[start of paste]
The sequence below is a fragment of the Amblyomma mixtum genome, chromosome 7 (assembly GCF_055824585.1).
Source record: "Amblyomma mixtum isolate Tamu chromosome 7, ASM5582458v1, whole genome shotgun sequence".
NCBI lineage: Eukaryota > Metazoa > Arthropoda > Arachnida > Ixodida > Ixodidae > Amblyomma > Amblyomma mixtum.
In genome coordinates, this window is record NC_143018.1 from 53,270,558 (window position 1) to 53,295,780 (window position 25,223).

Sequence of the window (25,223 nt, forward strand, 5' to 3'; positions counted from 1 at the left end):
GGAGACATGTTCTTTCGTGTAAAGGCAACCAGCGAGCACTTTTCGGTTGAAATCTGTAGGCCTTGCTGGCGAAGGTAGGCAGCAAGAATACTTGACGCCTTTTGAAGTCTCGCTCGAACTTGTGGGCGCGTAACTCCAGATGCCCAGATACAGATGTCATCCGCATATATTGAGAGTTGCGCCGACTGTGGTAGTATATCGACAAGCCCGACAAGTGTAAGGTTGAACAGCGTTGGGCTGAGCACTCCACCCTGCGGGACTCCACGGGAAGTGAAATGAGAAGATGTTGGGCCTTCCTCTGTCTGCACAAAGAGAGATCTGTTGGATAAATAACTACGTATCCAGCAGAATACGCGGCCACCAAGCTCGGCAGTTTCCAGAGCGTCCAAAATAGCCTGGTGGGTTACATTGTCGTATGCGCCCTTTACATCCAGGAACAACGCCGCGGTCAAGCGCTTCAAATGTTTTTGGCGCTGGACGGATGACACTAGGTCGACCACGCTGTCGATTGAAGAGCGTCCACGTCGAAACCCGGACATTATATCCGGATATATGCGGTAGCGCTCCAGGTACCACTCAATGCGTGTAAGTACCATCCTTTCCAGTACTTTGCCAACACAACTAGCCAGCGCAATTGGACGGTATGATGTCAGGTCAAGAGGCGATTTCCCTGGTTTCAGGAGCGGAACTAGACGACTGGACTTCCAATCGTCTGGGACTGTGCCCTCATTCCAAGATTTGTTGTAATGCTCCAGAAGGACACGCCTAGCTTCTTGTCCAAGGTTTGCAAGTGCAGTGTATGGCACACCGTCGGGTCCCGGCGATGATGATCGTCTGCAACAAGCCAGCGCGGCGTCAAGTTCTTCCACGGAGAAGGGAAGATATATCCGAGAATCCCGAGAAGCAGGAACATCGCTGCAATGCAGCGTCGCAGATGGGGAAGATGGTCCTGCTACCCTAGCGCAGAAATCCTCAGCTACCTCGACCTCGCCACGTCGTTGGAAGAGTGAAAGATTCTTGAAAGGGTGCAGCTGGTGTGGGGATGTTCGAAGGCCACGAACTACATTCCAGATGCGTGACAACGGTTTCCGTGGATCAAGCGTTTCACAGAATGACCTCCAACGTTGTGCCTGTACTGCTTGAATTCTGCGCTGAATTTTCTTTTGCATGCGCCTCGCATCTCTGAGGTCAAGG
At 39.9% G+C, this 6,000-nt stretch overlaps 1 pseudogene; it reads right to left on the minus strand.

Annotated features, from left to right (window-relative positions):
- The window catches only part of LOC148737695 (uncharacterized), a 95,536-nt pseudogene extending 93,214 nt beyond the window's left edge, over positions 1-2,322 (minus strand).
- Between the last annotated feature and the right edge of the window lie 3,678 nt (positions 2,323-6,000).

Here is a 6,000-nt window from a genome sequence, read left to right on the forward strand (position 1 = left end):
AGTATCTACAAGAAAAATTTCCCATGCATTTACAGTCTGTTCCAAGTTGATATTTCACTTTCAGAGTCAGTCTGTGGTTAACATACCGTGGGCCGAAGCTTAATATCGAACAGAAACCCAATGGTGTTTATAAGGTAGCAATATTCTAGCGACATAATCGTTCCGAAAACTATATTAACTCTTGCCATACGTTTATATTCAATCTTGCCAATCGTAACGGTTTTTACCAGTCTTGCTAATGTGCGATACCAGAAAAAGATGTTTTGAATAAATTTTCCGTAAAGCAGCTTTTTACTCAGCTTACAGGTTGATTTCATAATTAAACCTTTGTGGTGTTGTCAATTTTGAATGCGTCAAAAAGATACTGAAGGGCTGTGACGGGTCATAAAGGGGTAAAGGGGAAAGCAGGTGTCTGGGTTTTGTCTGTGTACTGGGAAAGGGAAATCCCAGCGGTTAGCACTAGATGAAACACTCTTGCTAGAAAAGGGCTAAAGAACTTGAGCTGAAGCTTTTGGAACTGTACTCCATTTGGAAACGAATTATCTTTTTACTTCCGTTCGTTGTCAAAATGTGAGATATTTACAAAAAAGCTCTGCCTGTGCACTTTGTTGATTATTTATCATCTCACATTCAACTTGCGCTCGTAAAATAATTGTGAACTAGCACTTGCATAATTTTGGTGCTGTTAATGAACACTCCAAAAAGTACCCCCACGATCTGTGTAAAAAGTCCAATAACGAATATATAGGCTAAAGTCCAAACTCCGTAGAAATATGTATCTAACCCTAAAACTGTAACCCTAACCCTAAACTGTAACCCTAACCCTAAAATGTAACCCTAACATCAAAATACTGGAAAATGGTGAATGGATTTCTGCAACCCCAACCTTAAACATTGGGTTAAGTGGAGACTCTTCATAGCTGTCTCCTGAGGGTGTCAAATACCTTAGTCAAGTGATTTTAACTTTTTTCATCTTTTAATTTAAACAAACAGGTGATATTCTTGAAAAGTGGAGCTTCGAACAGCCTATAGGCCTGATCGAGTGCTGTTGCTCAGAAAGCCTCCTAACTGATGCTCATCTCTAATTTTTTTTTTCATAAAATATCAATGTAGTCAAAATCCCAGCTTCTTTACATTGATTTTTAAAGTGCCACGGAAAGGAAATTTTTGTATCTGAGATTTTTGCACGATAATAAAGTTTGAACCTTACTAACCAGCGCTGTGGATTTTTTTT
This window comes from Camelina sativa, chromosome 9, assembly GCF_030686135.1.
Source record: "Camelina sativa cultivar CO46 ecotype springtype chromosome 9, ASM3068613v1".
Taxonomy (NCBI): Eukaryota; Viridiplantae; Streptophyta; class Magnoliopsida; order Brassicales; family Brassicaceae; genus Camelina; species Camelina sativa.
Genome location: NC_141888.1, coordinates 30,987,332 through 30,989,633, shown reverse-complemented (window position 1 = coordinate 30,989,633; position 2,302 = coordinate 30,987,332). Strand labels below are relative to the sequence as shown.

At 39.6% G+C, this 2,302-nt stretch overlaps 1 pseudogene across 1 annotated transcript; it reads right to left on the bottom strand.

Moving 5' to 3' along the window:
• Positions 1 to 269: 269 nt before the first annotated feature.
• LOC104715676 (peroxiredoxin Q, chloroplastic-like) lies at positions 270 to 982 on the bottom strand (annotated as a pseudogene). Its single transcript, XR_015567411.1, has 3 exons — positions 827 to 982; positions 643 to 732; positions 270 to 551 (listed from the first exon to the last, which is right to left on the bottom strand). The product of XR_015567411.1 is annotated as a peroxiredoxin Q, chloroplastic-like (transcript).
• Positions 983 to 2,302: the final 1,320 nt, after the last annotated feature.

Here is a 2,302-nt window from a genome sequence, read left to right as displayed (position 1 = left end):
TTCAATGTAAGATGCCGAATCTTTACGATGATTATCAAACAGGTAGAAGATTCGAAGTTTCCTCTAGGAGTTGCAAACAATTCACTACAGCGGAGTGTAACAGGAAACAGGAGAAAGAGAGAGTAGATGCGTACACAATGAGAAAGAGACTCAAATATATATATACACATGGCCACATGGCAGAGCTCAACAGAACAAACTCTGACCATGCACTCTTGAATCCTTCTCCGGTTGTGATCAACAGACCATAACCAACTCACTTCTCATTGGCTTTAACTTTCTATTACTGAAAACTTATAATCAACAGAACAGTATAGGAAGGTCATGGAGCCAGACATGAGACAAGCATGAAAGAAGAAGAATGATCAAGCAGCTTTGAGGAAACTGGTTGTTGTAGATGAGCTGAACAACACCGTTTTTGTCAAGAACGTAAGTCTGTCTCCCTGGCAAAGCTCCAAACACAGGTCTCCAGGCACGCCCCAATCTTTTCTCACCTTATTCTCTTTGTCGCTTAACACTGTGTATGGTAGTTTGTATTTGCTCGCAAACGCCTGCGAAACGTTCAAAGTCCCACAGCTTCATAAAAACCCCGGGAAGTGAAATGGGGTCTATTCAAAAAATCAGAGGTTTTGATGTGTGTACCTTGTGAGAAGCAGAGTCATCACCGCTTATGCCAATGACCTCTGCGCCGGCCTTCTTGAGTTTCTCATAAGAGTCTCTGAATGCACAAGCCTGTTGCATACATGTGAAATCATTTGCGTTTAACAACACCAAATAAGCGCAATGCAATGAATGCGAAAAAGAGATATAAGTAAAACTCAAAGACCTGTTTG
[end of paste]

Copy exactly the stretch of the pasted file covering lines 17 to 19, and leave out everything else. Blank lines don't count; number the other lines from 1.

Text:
At 39.6% G+C, this 2,302-nt stretch overlaps 1 pseudogene across 1 annotated transcript; it reads right to left on the bottom strand.

Moving 5' to 3' along the window:
• Positions 1 to 269: 269 nt before the first annotated feature.